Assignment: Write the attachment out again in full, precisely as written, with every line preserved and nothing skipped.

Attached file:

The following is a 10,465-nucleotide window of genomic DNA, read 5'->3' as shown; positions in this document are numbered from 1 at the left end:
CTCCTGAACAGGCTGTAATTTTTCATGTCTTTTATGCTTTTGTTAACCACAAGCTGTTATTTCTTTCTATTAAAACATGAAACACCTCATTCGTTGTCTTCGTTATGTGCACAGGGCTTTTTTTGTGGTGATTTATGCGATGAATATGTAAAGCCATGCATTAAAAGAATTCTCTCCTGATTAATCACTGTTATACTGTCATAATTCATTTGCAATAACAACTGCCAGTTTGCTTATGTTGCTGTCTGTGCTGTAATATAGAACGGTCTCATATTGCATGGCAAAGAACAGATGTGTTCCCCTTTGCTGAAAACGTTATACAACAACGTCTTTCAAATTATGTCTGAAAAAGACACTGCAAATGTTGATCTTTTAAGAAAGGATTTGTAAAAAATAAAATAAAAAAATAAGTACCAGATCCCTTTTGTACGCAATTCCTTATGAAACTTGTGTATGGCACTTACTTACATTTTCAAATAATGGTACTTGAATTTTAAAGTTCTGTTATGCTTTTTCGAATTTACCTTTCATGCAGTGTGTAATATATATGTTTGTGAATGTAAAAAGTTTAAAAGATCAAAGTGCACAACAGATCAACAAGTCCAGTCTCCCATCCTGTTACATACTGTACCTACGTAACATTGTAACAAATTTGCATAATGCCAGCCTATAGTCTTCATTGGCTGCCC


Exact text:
The following is a 10,465-nucleotide window of genomic DNA, read 5'->3' as shown; positions in this document are numbered from 1 at the left end:
CTCCTGAACAGGCTGTAATTTTTCATGTCTTTTATGCTTTTGTTAACCACAAGCTGTTATTTCTTTCTATTAAAACATGAAACACCTCATTCGTTGTCTTCGTTATGTGCACAGGGCTTTTTTTGTGGTGATTTATGCGATGAATATGTAAAGCCATGCATTAAAAGAATTCTCTCCTGATTAATCACTGTTATACTGTCATAATTCATTTGCAATAACAACTGCCAGTTTGCTTATGTTGCTGTCTGTGCTGTAATATAGAACGGTCTCATATTGCATGGCAAAGAACAGATGTGTTCCCCTTTGCTGAAAACGTTATACAACAACGTCTTTCAAATTATGTCTGAAAAAGACACTGCAAATGTTGATCTTTTAAGAAAGGATTTGTAAAAAATAAAATAAAAAAATAAGTACCAGATCCCTTTTGTACGCAATTCCTTATGAAACTTGTGTATGGCACTTACTTACATTTTCAAATAATGGTACTTGAATTTTAAAGTTCTGTTATGCTTTTTCGAATTTACCTTTCATGCAGTGTGTAATATATATGTTTGTGAATGTAAAAAGTTTAAAAGATCAAAGTGCACAACAGATCAACAAGTCCAGTCTCCCATCCTGTTACATACTGTACCTACGTAACATTGTAACAAATTTGCATAATGCCAGCCTATAGTCTTCATTGGCTGCCC